Issue No. 111: Year-End Review

Courtney Powell

Welcome to the final issue of Fitt Insider for 2020. What a wild year it has been.

Next week, we’ll publish our annual outlook, exploring what’s next in fitness and wellness. If you’re interested, past editions can be found here: 2019 and 2020.

Today, we’re closing out the year with some thoughts on the future of Fitt Insider.

Quick Backstory 

Initially, this newsletter wasn’t a newsletter at all. What began as an informal email among friends and colleagues quickly took on a life of its own.

Each week, as the email made its rounds, would-be subscribers asked to join the nonexistent mailing list. When adding people by hand proved futile, we formalized the process and committed to publishing a weekly digest.

Nearly two years later, we’re proud to say that Fitt Insider is widely read among industry operators. Better still, the community forming around the newsletter and podcast is incredible. Going forward, we hope to add significantly more value to the broader ecosystem.

Thinking Out Loud

Content. Each issue of the newsletter follows a similar template, but we’re kicking around new formats. For instance, we heard from a number of readers who enjoyed this behind-the-scenes look at Levels. The same goes for this write-up featuring takeaways from interviews with investors on our podcast.

Speaking of the podcast, the new Startup Spotlight featuring interviews with early-stage founders was a hit. Beyond interviews, round-table discussions, news briefs, and open-ended jam sessions are all on the table for next year.

Community. The people who subscribe to and engage with Fitt Insider are, by far, the best part of what we do. To date, most of the connections and collaborations resulting from this network have been one-off and/or behind the scenes. Now, we’re experimenting with ways to expand its impact.

For starters, creating a two-way dialogue has been critical. That’s why we invite you to email us at with any feedback, input, or just to connect. Twitter, LinkedIn, and Instagram work great too.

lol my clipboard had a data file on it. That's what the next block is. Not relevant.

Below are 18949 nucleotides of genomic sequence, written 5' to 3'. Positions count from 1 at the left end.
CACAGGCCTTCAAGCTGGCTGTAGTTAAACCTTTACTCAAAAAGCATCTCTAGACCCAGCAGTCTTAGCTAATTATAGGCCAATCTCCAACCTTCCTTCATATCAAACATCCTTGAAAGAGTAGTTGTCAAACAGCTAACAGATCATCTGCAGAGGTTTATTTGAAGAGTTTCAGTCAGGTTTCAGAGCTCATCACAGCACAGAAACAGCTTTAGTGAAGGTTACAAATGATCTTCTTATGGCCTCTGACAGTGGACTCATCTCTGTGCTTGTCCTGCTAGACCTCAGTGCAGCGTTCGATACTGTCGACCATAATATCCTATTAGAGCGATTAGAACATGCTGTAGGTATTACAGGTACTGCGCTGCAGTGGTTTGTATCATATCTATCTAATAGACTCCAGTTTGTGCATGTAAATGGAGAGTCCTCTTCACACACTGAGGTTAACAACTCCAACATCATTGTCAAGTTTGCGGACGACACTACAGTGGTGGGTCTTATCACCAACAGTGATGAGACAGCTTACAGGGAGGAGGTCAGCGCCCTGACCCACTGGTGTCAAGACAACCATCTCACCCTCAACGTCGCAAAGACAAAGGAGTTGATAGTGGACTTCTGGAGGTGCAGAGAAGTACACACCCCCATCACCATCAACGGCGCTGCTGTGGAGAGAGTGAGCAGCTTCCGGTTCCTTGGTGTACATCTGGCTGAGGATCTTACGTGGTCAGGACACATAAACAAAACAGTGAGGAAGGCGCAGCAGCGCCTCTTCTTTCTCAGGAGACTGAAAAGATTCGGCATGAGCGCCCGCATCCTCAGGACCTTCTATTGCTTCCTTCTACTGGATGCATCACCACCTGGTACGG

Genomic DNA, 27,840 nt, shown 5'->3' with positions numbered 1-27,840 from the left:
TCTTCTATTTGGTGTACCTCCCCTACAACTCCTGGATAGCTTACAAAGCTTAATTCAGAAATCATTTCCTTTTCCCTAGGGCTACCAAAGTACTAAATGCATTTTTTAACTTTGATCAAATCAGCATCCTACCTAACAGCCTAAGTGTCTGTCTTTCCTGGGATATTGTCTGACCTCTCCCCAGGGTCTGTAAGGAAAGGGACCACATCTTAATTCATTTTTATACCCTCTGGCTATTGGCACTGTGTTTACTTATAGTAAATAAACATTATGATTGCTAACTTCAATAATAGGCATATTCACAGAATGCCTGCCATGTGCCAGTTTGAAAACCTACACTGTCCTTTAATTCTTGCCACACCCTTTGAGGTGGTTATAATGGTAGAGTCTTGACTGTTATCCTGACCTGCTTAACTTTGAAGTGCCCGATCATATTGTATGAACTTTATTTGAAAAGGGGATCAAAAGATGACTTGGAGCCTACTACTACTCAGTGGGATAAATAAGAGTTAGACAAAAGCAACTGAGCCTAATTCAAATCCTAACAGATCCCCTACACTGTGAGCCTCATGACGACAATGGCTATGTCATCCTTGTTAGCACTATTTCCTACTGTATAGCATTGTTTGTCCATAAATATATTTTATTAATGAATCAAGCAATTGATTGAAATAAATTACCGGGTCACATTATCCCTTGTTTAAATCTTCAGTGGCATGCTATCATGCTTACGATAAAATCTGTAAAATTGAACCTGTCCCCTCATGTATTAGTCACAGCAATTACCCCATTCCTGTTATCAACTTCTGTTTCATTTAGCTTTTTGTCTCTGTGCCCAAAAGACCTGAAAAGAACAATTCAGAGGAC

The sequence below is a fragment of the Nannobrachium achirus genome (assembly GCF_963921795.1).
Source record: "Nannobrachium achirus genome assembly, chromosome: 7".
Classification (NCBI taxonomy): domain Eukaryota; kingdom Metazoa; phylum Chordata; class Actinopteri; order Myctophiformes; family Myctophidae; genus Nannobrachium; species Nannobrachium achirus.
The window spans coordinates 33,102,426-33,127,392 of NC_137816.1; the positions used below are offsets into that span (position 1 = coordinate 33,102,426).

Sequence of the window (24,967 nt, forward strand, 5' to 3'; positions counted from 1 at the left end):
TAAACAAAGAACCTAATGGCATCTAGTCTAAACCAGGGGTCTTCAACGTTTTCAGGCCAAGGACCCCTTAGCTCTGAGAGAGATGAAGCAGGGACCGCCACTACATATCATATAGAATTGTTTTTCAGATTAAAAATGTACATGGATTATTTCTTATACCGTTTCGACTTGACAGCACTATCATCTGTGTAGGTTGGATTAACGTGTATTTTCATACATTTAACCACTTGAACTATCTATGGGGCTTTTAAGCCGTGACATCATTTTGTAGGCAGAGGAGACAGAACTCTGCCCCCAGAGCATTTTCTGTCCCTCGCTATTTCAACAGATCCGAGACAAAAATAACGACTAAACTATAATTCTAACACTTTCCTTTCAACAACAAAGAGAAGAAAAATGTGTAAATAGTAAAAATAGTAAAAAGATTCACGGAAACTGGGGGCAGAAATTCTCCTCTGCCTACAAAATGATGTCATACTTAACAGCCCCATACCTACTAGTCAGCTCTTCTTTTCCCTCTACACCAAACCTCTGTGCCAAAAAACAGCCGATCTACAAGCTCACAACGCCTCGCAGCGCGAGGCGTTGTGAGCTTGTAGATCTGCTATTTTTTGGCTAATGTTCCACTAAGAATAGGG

In conversations with subscribers, increasing access to talent, potential partners, and capital are high atop their wishlist. How best to alleviate these pain points is a problem we’re working through.

Sure, a Slack channel or Telegram group could work. But the challenge is making them feel intimate and additive as opposed to noisy and overwhelming. Stay tuned!

Monetizing. No, we’re not moving to a paid subscription. The content will remain free. All we ask is that if you find value in the content, share the newsletter and review the podcast.

Ultimately, we’re operators. More than observing what’s happening, we like to be in the trenches, helping shape the future of fitness and wellness. So, in addition to producing in-depth content and building this community—which will always be a priority—we’re also working with founders, investors, and other builders to move the industry forward.

Next year, we’ll be sharing more about the various projects that are underway, running the gambit from advising to consulting and investing.

Better Days Ahead 

We want to extend a huge thank you for following along with Fitt Insider.

We’re incredibly grateful you chose to spend a few minutes with us each week during a year that was among the most trying we’ve ever known.

We know the same is true for many of you. If you were affected by the pandemic, our hearts go out to you.

It’s impossible to know what 2021 has in store for us, but we’re optimistic. Here’s to better days ahead!

🎙 On the Podcast

This week, on the Fitt Insider podcast, we’re joined by John Burns, CEO of TB12 — a health and wellness company founded by NFL quarterback Tom Brady and Alex Guerrero, Brady’s longtime trainer and business partner.

In this episode, we discuss:

  • Helping people perform better and live pain-free
  • Developing an education and certification program based on the TB12 Method
  • Scaling a business that encompasses physical locations, digital content, nutritional supplements, and more.

Listen to the full episode here.

💸 Fitness Funding

Connected equipment maker Echelon Fitness raised $65M in a funding round led by Goldman Sachs, with participation from existing investor North Castle Partners.

Accelerated by the pandemic, a shift to home fitness has attracted a growing list of competitors. Hoping to stand out, Echelon sought to differentiate itself on price, product assortment, distribution, and its target consumer.